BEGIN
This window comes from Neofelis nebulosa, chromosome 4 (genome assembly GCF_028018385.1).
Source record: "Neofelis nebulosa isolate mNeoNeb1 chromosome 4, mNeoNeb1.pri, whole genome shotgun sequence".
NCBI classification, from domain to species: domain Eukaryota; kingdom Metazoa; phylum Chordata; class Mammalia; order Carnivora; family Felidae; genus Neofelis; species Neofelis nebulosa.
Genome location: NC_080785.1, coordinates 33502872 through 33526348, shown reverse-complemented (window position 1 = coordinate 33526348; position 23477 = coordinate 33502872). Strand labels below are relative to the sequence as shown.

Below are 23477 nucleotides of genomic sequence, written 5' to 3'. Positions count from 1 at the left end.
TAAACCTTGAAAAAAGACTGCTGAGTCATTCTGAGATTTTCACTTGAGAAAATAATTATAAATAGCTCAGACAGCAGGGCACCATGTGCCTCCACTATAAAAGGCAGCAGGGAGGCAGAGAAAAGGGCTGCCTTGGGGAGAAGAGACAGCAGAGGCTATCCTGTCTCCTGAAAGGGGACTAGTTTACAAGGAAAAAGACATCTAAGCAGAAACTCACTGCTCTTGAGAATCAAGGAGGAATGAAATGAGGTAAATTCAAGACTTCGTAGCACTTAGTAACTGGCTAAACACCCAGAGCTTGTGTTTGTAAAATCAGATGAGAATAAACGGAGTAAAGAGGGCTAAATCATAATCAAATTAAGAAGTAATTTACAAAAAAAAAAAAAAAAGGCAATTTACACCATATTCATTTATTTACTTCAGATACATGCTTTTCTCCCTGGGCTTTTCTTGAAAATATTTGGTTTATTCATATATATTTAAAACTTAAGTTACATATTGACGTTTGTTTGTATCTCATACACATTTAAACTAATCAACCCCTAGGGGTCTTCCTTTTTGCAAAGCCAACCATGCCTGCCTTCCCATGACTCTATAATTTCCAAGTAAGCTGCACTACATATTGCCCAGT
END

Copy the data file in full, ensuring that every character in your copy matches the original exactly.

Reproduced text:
This window comes from Neofelis nebulosa, chromosome 4 (genome assembly GCF_028018385.1).
Source record: "Neofelis nebulosa isolate mNeoNeb1 chromosome 4, mNeoNeb1.pri, whole genome shotgun sequence".
NCBI classification, from domain to species: domain Eukaryota; kingdom Metazoa; phylum Chordata; class Mammalia; order Carnivora; family Felidae; genus Neofelis; species Neofelis nebulosa.
Genome location: NC_080785.1, coordinates 33502872 through 33526348, shown reverse-complemented (window position 1 = coordinate 33526348; position 23477 = coordinate 33502872). Strand labels below are relative to the sequence as shown.

Below are 23477 nucleotides of genomic sequence, written 5' to 3'. Positions count from 1 at the left end.
TAAACCTTGAAAAAAGACTGCTGAGTCATTCTGAGATTTTCACTTGAGAAAATAATTATAAATAGCTCAGACAGCAGGGCACCATGTGCCTCCACTATAAAAGGCAGCAGGGAGGCAGAGAAAAGGGCTGCCTTGGGGAGAAGAGACAGCAGAGGCTATCCTGTCTCCTGAAAGGGGACTAGTTTACAAGGAAAAAGACATCTAAGCAGAAACTCACTGCTCTTGAGAATCAAGGAGGAATGAAATGAGGTAAATTCAAGACTTCGTAGCACTTAGTAACTGGCTAAACACCCAGAGCTTGTGTTTGTAAAATCAGATGAGAATAAACGGAGTAAAGAGGGCTAAATCATAATCAAATTAAGAAGTAATTTACAAAAAAAAAAAAAAAAGGCAATTTACACCATATTCATTTATTTACTTCAGATACATGCTTTTCTCCCTGGGCTTTTCTTGAAAATATTTGGTTTATTCATATATATTTAAAACTTAAGTTACATATTGACGTTTGTTTGTATCTCATACACATTTAAACTAATCAACCCCTAGGGGTCTTCCTTTTTGCAAAGCCAACCATGCCTGCCTTCCCATGACTCTATAATTTCCAAGTAAGCTGCACTACATATTGCCCAGT